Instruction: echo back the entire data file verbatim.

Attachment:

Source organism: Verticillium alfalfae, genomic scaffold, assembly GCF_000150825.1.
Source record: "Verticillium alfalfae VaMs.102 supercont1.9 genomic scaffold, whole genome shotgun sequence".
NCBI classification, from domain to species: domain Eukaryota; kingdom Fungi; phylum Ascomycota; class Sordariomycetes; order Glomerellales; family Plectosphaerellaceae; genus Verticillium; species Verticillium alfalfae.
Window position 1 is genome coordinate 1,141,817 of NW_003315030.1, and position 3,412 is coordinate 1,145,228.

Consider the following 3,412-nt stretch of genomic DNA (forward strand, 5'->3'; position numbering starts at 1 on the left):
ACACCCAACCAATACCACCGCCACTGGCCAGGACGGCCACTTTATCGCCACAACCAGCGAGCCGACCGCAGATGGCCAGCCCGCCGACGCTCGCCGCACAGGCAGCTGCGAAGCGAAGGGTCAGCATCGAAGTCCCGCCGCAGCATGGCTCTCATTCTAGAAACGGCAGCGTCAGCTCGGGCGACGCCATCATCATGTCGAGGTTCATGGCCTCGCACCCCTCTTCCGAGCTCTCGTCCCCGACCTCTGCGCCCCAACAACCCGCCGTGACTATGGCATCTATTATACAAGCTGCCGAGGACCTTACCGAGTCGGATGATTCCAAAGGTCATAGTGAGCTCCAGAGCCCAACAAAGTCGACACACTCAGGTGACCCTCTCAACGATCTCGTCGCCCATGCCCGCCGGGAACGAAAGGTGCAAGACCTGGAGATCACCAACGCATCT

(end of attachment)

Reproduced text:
Source organism: Verticillium alfalfae, genomic scaffold, assembly GCF_000150825.1.
Source record: "Verticillium alfalfae VaMs.102 supercont1.9 genomic scaffold, whole genome shotgun sequence".
NCBI classification, from domain to species: domain Eukaryota; kingdom Fungi; phylum Ascomycota; class Sordariomycetes; order Glomerellales; family Plectosphaerellaceae; genus Verticillium; species Verticillium alfalfae.
Window position 1 is genome coordinate 1,141,817 of NW_003315030.1, and position 3,412 is coordinate 1,145,228.

Consider the following 3,412-nt stretch of genomic DNA (forward strand, 5'->3'; position numbering starts at 1 on the left):
ACACCCAACCAATACCACCGCCACTGGCCAGGACGGCCACTTTATCGCCACAACCAGCGAGCCGACCGCAGATGGCCAGCCCGCCGACGCTCGCCGCACAGGCAGCTGCGAAGCGAAGGGTCAGCATCGAAGTCCCGCCGCAGCATGGCTCTCATTCTAGAAACGGCAGCGTCAGCTCGGGCGACGCCATCATCATGTCGAGGTTCATGGCCTCGCACCCCTCTTCCGAGCTCTCGTCCCCGACCTCTGCGCCCCAACAACCCGCCGTGACTATGGCATCTATTATACAAGCTGCCGAGGACCTTACCGAGTCGGATGATTCCAAAGGTCATAGTGAGCTCCAGAGCCCAACAAAGTCGACACACTCAGGTGACCCTCTCAACGATCTCGTCGCCCATGCCCGCCGGGAACGAAAGGTGCAAGACCTGGAGATCACCAACGCATCT